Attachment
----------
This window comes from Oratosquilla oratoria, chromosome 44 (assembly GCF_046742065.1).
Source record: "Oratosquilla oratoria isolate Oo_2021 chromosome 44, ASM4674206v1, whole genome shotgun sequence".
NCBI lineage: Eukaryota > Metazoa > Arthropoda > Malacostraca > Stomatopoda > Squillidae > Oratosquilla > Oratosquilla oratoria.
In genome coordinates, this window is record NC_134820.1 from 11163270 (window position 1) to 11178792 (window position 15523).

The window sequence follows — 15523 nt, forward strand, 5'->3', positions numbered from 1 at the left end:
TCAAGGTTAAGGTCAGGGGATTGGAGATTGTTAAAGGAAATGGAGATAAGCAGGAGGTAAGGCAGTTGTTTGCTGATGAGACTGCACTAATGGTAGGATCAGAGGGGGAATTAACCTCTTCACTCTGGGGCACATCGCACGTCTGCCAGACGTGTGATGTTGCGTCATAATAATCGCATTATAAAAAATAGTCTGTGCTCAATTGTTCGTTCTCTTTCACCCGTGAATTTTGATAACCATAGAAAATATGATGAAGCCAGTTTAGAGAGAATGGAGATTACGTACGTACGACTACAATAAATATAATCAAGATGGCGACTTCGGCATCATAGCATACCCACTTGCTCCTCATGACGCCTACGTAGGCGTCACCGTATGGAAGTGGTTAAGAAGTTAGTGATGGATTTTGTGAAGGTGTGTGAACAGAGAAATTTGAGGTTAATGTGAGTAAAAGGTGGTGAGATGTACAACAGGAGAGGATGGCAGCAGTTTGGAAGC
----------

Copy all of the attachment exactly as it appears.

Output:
This window comes from Oratosquilla oratoria, chromosome 44 (assembly GCF_046742065.1).
Source record: "Oratosquilla oratoria isolate Oo_2021 chromosome 44, ASM4674206v1, whole genome shotgun sequence".
NCBI lineage: Eukaryota > Metazoa > Arthropoda > Malacostraca > Stomatopoda > Squillidae > Oratosquilla > Oratosquilla oratoria.
In genome coordinates, this window is record NC_134820.1 from 11163270 (window position 1) to 11178792 (window position 15523).

The window sequence follows — 15523 nt, forward strand, 5'->3', positions numbered from 1 at the left end:
TCAAGGTTAAGGTCAGGGGATTGGAGATTGTTAAAGGAAATGGAGATAAGCAGGAGGTAAGGCAGTTGTTTGCTGATGAGACTGCACTAATGGTAGGATCAGAGGGGGAATTAACCTCTTCACTCTGGGGCACATCGCACGTCTGCCAGACGTGTGATGTTGCGTCATAATAATCGCATTATAAAAAATAGTCTGTGCTCAATTGTTCGTTCTCTTTCACCCGTGAATTTTGATAACCATAGAAAATATGATGAAGCCAGTTTAGAGAGAATGGAGATTACGTACGTACGACTACAATAAATATAATCAAGATGGCGACTTCGGCATCATAGCATACCCACTTGCTCCTCATGACGCCTACGTAGGCGTCACCGTATGGAAGTGGTTAAGAAGTTAGTGATGGATTTTGTGAAGGTGTGTGAACAGAGAAATTTGAGGTTAATGTGAGTAAAAGGTGGTGAGATGTACAACAGGAGAGGATGGCAGCAGTTTGGAAGC